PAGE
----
As sane as any of us authors. How do you choose your characters’ names?
I just try ‘em on ‘til something feels right. Sometimes, I never do get quite the right name. I also try to use symbolism. I’m all over the place when it comes to naming.
What is the accomplishment that you are most proud of?
I wrote Murder, Mayhem, and a Fine Man as a tribute to my great-grandmother, who was very important in my life, spiritually. I named the series and the sleuth after her. The first version of the book had a rough go of it, but God was good to me, and it came out again, with a bigger publishing house. When the first deal went bad I thought I’d failed her. I’m really pleased that I got another chance to make her proud.
If you were an animal, which one would you be, and why?
Someone once told me I was a donkey because I have so many loads to bear! I so didn’t appreciate him for that. I don’t know. He may have been right! Of course, I’m enough of an animal just being the human that I am. Lord, have mercy is all I can say.
What is your favorite food?
Food is my favorite food. And it shows.
What is the problem with writing that was your greatest roadblock, and how did you overcome it?
For me there is the unrelenting feeling that I’m not good enough, and I don’t know enough, and there’s no time to learn. I finish every book with a deep, abiding sense of failure. It makes it hard to come back to the blank page, every single time.
The Enemy of our Souls tells those lies to all of us. Rebuke him for it. God created you to write. throw that into the enemy's face. What advice would you give to an author just starting out?
I really believe in finishing the draft. You can’t call yourself a novelist until you get to “The End.” I don’t care how awful the first draft is if you don’t get to those two magic words, you can’t even get in the game, much less find success. Finish the book.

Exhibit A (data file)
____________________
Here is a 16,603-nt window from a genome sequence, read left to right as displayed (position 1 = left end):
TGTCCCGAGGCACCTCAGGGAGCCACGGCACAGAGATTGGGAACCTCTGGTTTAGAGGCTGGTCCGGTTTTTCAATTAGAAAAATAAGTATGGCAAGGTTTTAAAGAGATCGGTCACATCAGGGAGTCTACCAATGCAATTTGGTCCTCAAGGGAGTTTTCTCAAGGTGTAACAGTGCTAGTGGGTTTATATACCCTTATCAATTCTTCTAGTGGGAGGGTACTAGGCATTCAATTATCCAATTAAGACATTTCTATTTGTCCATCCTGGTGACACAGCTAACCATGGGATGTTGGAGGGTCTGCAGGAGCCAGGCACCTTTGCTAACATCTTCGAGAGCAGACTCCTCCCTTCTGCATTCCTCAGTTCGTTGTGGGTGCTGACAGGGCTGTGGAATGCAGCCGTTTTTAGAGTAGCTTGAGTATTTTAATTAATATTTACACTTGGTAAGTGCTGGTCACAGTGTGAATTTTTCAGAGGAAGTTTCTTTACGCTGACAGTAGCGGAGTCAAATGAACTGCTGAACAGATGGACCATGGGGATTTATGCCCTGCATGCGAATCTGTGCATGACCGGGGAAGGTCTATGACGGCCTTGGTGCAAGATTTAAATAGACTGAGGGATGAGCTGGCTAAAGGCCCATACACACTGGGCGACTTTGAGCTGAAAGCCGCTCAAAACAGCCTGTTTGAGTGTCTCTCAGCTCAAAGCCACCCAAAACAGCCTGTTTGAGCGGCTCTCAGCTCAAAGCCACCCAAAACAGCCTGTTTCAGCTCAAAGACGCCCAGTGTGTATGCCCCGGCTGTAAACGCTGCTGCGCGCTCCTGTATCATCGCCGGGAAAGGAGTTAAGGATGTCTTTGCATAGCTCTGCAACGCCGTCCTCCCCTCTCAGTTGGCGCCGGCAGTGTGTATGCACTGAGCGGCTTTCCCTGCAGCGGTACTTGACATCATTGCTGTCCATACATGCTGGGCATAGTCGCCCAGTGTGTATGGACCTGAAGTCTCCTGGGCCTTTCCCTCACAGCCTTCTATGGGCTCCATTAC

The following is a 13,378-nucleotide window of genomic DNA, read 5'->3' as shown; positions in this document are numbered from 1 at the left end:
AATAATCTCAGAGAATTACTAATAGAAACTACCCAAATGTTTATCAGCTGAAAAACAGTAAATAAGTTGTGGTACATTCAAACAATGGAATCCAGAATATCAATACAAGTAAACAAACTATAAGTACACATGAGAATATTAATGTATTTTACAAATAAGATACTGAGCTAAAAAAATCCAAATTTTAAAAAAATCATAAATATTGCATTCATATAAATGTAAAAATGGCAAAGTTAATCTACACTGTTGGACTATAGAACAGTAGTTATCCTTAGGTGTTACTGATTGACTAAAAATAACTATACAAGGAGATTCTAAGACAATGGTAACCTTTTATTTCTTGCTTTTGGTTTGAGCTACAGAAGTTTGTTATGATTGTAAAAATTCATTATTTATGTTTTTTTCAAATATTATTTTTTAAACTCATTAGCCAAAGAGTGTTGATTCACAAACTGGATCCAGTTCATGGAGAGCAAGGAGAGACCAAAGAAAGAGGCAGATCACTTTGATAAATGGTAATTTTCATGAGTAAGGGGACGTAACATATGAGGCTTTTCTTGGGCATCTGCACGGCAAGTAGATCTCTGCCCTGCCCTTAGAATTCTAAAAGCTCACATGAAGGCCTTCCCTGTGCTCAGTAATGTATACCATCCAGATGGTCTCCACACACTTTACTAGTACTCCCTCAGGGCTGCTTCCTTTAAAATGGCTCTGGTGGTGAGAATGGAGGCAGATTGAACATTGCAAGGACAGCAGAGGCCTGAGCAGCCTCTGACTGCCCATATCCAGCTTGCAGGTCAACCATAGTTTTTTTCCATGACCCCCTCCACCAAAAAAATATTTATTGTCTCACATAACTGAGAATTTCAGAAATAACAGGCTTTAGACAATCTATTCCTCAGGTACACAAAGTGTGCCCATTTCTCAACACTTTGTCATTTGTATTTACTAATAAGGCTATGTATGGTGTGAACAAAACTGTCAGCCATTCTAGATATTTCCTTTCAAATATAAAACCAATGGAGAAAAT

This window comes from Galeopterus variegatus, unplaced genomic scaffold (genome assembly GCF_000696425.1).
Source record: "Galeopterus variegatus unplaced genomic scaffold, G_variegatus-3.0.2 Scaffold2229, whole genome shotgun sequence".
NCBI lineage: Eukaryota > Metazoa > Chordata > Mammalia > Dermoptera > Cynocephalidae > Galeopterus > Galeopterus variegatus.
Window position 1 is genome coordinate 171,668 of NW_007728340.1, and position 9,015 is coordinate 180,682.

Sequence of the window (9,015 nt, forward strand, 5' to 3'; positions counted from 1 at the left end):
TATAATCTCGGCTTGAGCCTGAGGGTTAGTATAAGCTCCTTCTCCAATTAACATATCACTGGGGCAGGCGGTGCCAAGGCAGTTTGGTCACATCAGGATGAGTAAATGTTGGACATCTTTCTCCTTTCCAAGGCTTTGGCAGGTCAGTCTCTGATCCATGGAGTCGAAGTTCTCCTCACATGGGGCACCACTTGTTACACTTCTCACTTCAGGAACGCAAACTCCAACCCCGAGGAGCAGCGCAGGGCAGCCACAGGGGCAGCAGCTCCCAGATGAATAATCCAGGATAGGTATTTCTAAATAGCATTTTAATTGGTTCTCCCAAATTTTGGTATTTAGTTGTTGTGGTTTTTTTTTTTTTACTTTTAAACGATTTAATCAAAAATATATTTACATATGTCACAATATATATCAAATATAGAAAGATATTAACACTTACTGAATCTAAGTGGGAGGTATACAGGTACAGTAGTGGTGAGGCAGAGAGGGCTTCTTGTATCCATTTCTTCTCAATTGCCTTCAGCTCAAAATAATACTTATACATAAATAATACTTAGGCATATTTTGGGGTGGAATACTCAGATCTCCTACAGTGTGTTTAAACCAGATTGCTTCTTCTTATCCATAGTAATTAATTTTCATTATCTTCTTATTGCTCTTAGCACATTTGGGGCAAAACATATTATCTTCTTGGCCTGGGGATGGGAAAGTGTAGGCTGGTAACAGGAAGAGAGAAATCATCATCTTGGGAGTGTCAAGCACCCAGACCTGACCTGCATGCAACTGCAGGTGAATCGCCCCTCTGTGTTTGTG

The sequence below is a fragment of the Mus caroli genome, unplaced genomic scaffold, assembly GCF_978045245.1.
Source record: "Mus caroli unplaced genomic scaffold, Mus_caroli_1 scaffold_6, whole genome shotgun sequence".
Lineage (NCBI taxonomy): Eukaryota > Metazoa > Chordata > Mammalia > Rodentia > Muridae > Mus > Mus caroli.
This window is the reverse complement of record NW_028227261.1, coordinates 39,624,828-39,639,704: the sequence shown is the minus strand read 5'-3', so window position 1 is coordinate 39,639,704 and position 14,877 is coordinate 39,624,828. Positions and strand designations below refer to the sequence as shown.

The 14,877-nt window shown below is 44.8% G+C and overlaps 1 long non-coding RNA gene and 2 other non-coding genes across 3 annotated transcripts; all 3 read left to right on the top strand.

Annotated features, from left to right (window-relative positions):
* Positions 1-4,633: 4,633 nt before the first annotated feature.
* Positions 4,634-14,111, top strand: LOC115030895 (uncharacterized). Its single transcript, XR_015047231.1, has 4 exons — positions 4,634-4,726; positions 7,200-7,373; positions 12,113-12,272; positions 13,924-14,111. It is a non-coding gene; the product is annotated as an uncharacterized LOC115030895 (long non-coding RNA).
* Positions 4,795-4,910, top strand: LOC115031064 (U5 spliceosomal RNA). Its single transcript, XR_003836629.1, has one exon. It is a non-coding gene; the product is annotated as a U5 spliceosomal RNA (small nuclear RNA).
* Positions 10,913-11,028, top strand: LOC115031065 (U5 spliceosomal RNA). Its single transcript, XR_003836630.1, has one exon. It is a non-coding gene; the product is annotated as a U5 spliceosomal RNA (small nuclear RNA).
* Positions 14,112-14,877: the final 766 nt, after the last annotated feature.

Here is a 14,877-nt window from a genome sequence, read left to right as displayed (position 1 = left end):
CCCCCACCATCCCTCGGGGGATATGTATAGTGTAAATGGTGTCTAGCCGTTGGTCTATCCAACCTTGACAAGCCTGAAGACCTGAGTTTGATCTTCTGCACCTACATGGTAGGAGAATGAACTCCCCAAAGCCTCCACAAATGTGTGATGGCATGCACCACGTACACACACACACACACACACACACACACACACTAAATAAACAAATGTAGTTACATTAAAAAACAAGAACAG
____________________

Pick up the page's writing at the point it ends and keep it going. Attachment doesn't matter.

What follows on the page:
Here’s the back of the book blurb, which sums things up right nicely, in my humble opinion:
For Amanda Bell Brown, just living her life is murder! How's a woman supposed to grapple with faith, a fine man, and turning thirty-five when she keeps tripping in her high heels over mysteries -- and not just the God kind.
Amanda Bell Brown knows that life as a forensic psychologist isn't quite as cool as it looks on prime-time TV. But when she turns thirty-five with no husband or baby on the horizon, she decides she's gotta get out and paint the town – in her drop-dead red birthday dress. Instead, she finds herself at the scene of a crime -- and she just may know who the killer is. She needs to spill her guts, but not on the handsome lead detective's alligator shoes -- especially if she wants him to ask her out. A complicated murder investigation unearths not just a killer but a closet full of skeletons Amanda thought were long gone. Murder, mayhem, and a fine man are wreaking havoc on her birthday, but will her sleuthing leave her alive to see past thirty-five?
How can readers find you on the Internet?
My blog, if you dare read it, and God knows it should come with some advisory label, is http://ragamuffindiva.blogspot.com and you can email me at firstname.lastname@example.org. A dot com is coming soon!
Thanks so much for having me, Lena. You’re a doll!
My pleasure and blessing, Claudia.
Readers, before you check out her blog, leave a comment for a chance to win a free copy of the book.